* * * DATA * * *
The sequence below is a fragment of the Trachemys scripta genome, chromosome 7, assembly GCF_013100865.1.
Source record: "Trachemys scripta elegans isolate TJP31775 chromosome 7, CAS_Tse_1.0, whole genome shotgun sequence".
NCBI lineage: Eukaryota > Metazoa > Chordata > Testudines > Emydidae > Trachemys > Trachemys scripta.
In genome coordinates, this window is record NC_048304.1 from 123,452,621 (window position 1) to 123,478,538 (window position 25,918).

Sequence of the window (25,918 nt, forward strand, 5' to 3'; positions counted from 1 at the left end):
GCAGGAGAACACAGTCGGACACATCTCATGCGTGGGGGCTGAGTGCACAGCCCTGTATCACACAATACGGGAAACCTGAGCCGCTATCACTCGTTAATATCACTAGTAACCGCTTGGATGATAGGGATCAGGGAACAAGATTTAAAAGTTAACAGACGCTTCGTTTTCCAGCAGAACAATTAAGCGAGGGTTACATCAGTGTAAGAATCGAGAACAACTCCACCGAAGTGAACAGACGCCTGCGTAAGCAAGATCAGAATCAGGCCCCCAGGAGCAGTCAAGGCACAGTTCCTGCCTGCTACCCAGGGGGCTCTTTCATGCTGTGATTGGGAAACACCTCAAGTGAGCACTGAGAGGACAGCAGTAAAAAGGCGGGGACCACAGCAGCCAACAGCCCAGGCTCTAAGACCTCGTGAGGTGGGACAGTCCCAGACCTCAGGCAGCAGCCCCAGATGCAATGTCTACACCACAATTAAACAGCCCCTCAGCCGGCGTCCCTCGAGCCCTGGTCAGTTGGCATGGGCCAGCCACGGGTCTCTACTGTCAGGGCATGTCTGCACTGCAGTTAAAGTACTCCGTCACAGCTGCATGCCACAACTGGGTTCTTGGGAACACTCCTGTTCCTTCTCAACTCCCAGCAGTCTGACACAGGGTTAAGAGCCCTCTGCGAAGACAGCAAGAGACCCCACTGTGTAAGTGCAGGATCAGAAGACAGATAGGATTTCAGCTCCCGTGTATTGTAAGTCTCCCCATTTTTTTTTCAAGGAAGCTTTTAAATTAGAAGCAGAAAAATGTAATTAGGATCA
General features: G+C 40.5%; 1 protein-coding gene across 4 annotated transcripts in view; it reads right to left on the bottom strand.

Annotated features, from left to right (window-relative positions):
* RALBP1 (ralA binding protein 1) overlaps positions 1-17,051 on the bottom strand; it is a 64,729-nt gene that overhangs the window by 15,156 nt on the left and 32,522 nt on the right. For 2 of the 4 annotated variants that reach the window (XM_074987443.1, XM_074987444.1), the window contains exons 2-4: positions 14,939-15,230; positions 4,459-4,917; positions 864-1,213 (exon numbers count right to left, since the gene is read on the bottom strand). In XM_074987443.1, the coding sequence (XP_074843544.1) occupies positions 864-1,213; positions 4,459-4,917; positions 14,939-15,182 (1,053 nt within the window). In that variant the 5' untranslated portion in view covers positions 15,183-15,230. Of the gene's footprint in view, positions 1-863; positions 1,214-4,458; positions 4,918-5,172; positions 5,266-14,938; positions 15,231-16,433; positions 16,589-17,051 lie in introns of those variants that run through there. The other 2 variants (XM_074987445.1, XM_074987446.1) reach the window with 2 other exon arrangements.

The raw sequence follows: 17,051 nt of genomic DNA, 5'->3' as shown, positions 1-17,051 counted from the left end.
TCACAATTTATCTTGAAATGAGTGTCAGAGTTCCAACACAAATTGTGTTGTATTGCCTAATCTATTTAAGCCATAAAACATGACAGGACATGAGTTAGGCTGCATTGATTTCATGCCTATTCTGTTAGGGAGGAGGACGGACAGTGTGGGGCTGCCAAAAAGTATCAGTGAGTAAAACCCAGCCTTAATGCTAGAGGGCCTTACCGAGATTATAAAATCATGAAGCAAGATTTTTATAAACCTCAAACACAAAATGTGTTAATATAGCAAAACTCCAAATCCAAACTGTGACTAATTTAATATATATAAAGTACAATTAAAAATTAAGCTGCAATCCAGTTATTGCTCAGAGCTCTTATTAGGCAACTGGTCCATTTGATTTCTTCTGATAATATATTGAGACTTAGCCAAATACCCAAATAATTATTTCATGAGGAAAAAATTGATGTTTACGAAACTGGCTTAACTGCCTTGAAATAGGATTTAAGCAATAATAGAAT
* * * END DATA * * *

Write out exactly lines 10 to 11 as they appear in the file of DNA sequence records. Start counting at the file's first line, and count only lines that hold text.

The raw sequence follows: 17,051 nt of genomic DNA, 5'->3' as shown, positions 1-17,051 counted from the left end.
TCACAATTTATCTTGAAATGAGTGTCAGAGTTCCAACACAAATTGTGTTGTATTGCCTAATCTATTTAAGCCATAAAACATGACAGGACATGAGTTAGGCTGCATTGATTTCATGCCTATTCTGTTAGGGAGGAGGACGGACAGTGTGGGGCTGCCAAAAAGTATCAGTGAGTAAAACCCAGCCTTAATGCTAGAGGGCCTTACCGAGATTATAAAATCATGAAGCAAGATTTTTATAAACCTCAAACACAAAATGTGTTAATATAGCAAAACTCCAAATCCAAACTGTGACTAATTTAATATATATAAAGTACAATTAAAAATTAAGCTGCAATCCAGTTATTGCTCAGAGCTCTTATTAGGCAACTGGTCCATTTGATTTCTTCTGATAATATATTGAGACTTAGCCAAATACCCAAATAATTATTTCATGAGGAAAAAATTGATGTTTACGAAACTGGCTTAACTGCCTTGAAATAGGATTTAAGCAATAATAGAAT